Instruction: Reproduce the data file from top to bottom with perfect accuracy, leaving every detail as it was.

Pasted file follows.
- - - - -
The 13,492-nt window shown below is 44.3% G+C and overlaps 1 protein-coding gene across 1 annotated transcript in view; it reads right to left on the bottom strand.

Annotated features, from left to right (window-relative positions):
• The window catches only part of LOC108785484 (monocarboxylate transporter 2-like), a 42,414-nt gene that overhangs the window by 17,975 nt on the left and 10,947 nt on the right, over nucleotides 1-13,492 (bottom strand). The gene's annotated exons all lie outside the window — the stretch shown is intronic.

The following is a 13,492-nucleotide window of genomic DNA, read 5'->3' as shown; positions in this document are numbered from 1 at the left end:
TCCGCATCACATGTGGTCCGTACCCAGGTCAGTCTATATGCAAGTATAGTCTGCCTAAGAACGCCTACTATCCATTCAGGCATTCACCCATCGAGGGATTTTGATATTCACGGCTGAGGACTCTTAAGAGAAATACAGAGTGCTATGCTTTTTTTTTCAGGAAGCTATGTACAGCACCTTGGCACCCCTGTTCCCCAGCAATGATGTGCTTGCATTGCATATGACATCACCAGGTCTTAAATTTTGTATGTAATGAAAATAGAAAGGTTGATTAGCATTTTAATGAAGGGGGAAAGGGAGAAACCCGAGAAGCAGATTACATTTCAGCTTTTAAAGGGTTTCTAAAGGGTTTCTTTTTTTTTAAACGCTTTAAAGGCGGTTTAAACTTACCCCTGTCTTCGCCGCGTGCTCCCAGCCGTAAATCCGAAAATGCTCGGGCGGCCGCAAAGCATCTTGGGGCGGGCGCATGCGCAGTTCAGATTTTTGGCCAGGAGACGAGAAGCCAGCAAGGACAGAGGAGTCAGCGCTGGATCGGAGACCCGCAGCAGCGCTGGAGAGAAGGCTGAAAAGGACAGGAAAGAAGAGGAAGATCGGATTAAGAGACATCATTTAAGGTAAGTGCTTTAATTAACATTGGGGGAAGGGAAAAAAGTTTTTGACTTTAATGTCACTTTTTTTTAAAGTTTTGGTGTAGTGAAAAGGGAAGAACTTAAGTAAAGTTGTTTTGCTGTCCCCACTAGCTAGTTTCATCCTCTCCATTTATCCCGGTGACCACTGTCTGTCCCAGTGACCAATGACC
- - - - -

The 13,492-nt window shown below is 44.3% G+C and overlaps 1 protein-coding gene across 1 annotated transcript in view; it reads right to left on the bottom strand.

Annotated features, from left to right (window-relative positions):
• The window catches only part of LOC108785484 (monocarboxylate transporter 2-like), a 42,414-nt gene that overhangs the window by 17,975 nt on the left and 10,947 nt on the right, over nucleotides 1-13,492 (bottom strand). The gene's annotated exons all lie outside the window — the stretch shown is intronic.

The following is a 13,492-nucleotide window of genomic DNA, read 5'->3' as shown; positions in this document are numbered from 1 at the left end:
TCCGCATCACATGTGGTCCGTACCCAGGTCAGTCTATATGCAAGTATAGTCTGCCTAAGAACGCCTACTATCCATTCAGGCATTCACCCATCGAGGGATTTTGATATTCACGGCTGAGGACTCTTAAGAGAAATACAGAGTGCTATGCTTTTTTTTTCAGGAAGCTATGTACAGCACCTTGGCACCCCTGTTCCCCAGCAATGATGTGCTTGCATTGCATATGACATCACCAGGTCTTAAATTTTGTATGTAATGAAAATAGAAAGGTTGATTAGCATTTTAATGAAGGGGGAAAGGGAGAAACCCGAGAAGCAGATTACATTTCAGCTTTTAAAGGGTTTCTAAAGGGTTTCTTTTTTTTTAAACGCTTTAAAGGCGGTTTAAACTTACCCCTGTCTTCGCCGCGTGCTCCCAGCCGTAAATCCGAAAATGCTCGGGCGGCCGCAAAGCATCTTGGGGCGGGCGCATGCGCAGTTCAGATTTTTGGCCAGGAGACGAGAAGCCAGCAAGGACAGAGGAGTCAGCGCTGGATCGGAGACCCGCAGCAGCGCTGGAGAGAAGGCTGAAAAGGACAGGAAAGAAGAGGAAGATCGGATTAAGAGACATCATTTAAGGTAAGTGCTTTAATTAACATTGGGGGAAGGGAAAAAAGTTTTTGACTTTAATGTCACTTTTTTTTAAAGTTTTGGTGTAGTGAAAAGGGAAGAACTTAAGTAAAGTTGTTTTGCTGTCCCCACTAGCTAGTTTCATCCTCTCCATTTATCCCGGTGACCACTGTCTGTCCCAGTGACCAATGACC